The ready-to-lay pullet model piloted by ABUSOL has drawn the attention of other producers. It has demonstrated the exciting prospect that they can have predictable income in 24 to 90 weeks. Though in its early stages, ABUSOL has already received orders for over 17,800 pullets from traditional (day-old chick) poultry producers. New entrants continue to express their interest in partnering with ABUSOL to adopt this innovative model. By producing eggs and meat for household consumption and local markets, these producers are joining efforts to alleviate malnutrition and contribute to balanced diets in Rwandan communities. 

A well-branded egg kiosk recently inaugurated in Kayonza District with the capacity to retail over 4,500 eggs per day. Photo Credit: Emmet Murphy

An Attractive Investment for Young People

Entrepreneurs Hadija Umuhoza, CEO Soothing Niha Farm Ltd and Crispin Ishimwe, CEO Trust Chicken Farm Ltd.   in Ngoma District became early youth adopters of the ready-to-lay pullet model. Hadija borrowed start-up capital from her parents, while Crispin raised funds from friends and family to kick start the project to collectively purchase 5,000 pullets. Every morning before sunrise, Hadija heads to the farm to tend her flock and supervise a small team to feed her chickens and collect their eggs. Hadija acquired skills to manage the farm along with her neighbor farmer, Crispin. Proceeds obtained from egg sales have encouraged Hadija and Crispin to re-invest their profits and expand their operations.

Hadija shared, “Investing in chicken farming has improved my life and taught me certain skills that are valuable.” For example, “One of the secrets to sustaining maximum egg production is to feed pullets with a nutritious and balanced diet.”

Hadija Umuhoza stands in front of her poultry shed, which houses 2,494 pullets. Photo Credit: Emmet Murphy

Crispin also expressed how the investment has benefited him, and how he feels a renewed sense of autonomy and ownership over his business.  He explained, “I am confident that I can bank on my new passion, as I have full autonomy of decision making and the capacity to scale up the size of the current farm and the number of pullets in the coming few months.”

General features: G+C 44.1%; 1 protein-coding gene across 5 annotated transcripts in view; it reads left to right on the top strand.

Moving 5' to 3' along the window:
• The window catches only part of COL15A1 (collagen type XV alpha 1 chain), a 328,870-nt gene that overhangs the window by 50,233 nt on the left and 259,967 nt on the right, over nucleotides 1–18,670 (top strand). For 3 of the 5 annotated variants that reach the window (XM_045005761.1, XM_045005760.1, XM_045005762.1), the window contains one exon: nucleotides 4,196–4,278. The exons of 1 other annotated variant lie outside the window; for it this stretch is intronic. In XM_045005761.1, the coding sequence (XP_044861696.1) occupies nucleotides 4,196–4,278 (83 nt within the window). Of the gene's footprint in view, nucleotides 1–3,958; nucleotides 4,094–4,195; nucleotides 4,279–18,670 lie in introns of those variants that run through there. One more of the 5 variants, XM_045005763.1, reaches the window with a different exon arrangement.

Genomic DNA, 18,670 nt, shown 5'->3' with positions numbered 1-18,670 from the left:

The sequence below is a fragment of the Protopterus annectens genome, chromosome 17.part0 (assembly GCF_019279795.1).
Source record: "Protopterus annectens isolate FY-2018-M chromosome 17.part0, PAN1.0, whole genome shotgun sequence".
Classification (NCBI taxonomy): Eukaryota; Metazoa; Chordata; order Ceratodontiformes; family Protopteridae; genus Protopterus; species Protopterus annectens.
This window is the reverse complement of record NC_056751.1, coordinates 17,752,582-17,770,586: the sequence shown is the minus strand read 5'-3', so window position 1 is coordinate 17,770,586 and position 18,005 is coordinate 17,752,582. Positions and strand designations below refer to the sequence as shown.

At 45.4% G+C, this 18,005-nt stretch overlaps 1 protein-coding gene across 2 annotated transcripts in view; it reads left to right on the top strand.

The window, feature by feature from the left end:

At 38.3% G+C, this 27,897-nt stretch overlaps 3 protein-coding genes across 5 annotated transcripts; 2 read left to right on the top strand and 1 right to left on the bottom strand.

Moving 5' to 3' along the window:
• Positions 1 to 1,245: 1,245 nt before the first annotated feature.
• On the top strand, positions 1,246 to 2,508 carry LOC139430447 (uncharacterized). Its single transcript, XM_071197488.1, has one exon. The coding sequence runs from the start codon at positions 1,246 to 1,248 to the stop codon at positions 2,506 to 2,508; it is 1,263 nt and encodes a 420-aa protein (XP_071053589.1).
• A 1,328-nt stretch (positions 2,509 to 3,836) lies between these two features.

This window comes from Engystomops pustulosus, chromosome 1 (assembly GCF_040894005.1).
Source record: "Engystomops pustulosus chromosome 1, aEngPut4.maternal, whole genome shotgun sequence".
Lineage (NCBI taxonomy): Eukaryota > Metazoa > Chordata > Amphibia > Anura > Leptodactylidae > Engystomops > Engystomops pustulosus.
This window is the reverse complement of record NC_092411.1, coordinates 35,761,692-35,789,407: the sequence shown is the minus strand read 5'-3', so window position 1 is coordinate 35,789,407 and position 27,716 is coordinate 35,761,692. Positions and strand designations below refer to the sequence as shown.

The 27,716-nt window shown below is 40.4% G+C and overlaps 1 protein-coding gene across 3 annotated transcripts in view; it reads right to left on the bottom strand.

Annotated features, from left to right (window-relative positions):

Crispin Ishimwe stands in front of his poultry farm which houses 2,486 pullets. Photo Credit: Emmet Murphy

Looking Forward: Challenges and Opportunities

Despite the progress, securing additional finance remains a challenge for small scale producers, given the cost of acquiring 16-week-old pullets and feeding them until they reach their full laying capacity. Poultry/egg production market opportunities are not attractive to banks or other financing institutions, despite keen market demand. High-interest rates, collateral requirements, and the informal nature of many poultry small family-owned enterprises pose barriers to accessing funds from financing institutions, thus limiting farmers’ ability to expand their operations. Additionally, there remain challenges in accessing feeds and lowering production costs in the long term. As part of the solution, ABUSOL’s subsidiary company has invested in large scale black solder fly larvae powder production to replace imported soy meal for chicken feed mix. 

Still, the outlook of the ready-to-lay pullet poultry market is promising and offers substantial growth opportunities. With an increased awareness of the benefits of egg and poultry meat nutritional values, demand for eggs and poultry meat is projected to grow steadily as consumers see it as a healthier and more environmentally sustainable product than other types of animal-sourced foods. 

This blog was originally posted on MarketLinks. View the original post. 

By Hortence Baho 05/15/2024 #Blog